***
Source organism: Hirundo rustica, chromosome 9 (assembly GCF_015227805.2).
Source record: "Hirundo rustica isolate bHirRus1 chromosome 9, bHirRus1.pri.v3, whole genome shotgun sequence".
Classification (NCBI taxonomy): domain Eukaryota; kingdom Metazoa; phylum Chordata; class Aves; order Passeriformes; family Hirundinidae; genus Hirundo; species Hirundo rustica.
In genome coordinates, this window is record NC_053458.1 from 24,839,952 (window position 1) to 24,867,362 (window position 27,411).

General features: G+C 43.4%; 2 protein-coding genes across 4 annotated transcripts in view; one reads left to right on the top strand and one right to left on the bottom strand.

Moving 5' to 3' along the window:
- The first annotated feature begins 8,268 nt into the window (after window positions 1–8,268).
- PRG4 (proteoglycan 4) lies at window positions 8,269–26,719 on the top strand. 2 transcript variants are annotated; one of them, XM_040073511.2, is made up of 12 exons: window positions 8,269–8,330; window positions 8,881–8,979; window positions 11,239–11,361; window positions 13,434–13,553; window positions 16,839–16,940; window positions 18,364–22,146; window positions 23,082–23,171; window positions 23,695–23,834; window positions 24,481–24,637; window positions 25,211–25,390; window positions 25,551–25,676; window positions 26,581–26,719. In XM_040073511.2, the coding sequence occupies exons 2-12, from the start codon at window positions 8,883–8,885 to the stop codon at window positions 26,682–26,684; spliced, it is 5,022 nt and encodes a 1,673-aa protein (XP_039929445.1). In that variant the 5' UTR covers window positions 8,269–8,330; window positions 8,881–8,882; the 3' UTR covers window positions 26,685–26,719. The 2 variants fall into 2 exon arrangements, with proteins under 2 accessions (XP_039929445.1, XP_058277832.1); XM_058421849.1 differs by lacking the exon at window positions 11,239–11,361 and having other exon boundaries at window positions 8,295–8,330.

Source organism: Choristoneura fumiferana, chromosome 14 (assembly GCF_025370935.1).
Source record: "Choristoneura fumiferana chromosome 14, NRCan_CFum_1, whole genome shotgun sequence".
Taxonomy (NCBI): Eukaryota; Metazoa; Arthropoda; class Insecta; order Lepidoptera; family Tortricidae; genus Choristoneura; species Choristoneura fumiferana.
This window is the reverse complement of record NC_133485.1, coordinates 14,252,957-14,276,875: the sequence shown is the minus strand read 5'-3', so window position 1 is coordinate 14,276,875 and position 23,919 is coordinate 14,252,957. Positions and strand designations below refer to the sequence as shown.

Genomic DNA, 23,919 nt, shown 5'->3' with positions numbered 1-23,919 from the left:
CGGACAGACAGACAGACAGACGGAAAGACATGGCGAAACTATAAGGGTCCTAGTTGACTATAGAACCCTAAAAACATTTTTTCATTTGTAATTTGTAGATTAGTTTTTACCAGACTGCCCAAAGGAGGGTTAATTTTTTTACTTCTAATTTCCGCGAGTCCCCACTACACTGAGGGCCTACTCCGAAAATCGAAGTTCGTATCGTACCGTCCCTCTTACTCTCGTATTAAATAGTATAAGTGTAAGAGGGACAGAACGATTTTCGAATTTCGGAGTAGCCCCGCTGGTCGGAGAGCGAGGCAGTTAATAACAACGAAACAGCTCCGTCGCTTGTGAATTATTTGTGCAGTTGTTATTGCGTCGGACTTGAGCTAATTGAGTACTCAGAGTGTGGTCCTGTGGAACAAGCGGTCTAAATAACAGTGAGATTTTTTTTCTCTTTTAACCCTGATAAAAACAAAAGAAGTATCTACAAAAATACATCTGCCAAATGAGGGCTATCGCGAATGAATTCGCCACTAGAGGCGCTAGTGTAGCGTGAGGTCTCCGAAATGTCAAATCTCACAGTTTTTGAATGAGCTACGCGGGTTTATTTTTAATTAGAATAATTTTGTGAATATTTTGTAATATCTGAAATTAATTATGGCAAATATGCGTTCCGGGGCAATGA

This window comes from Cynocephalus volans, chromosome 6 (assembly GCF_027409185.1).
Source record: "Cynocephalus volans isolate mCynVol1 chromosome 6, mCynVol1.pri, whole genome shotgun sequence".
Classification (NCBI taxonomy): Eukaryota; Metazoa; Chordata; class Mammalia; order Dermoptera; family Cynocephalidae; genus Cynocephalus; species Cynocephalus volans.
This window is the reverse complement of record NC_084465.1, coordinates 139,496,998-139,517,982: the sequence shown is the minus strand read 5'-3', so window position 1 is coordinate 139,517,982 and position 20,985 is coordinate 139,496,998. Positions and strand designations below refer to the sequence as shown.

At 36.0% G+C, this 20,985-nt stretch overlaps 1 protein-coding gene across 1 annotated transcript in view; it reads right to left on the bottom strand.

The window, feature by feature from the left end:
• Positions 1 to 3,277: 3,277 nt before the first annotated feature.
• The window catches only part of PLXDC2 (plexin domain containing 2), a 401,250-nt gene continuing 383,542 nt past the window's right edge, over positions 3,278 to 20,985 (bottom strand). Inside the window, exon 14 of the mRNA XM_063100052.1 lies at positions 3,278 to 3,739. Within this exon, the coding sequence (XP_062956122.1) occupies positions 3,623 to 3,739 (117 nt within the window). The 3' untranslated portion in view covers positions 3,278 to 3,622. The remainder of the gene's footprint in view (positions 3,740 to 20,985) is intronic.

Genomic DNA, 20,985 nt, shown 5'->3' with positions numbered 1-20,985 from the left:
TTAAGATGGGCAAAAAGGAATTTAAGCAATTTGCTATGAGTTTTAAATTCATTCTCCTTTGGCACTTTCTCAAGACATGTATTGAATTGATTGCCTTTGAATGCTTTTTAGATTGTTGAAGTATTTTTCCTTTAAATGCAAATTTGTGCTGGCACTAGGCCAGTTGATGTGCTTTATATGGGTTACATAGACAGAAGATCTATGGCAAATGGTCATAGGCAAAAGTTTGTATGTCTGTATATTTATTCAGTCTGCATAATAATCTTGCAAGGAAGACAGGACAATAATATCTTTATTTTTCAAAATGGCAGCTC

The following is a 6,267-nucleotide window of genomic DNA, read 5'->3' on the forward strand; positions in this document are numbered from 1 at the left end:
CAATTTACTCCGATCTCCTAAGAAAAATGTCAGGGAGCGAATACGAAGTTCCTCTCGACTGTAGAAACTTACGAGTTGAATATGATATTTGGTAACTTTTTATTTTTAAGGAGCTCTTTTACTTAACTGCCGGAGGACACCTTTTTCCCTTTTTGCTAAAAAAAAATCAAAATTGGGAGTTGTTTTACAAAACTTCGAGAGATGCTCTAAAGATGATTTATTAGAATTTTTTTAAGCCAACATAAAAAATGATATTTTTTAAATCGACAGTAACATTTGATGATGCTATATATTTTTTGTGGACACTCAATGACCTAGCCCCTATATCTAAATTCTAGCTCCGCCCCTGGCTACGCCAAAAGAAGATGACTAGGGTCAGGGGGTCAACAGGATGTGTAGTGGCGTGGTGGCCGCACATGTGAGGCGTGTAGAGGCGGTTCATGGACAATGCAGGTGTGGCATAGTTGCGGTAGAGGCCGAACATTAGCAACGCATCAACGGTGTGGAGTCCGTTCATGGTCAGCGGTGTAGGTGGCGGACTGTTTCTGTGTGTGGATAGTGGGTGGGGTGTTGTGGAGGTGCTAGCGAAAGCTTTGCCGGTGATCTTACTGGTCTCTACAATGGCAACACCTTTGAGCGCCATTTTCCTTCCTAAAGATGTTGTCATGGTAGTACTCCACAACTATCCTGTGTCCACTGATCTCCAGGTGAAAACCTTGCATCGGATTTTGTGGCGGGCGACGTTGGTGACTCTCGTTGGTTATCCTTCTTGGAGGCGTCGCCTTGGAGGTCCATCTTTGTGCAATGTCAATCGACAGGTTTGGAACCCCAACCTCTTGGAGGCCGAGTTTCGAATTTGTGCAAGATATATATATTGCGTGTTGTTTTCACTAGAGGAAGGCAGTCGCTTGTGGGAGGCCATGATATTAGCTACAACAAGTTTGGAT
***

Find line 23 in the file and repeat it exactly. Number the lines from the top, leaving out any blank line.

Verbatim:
Genomic DNA, 20,985 nt, shown 5'->3' with positions numbered 1-20,985 from the left: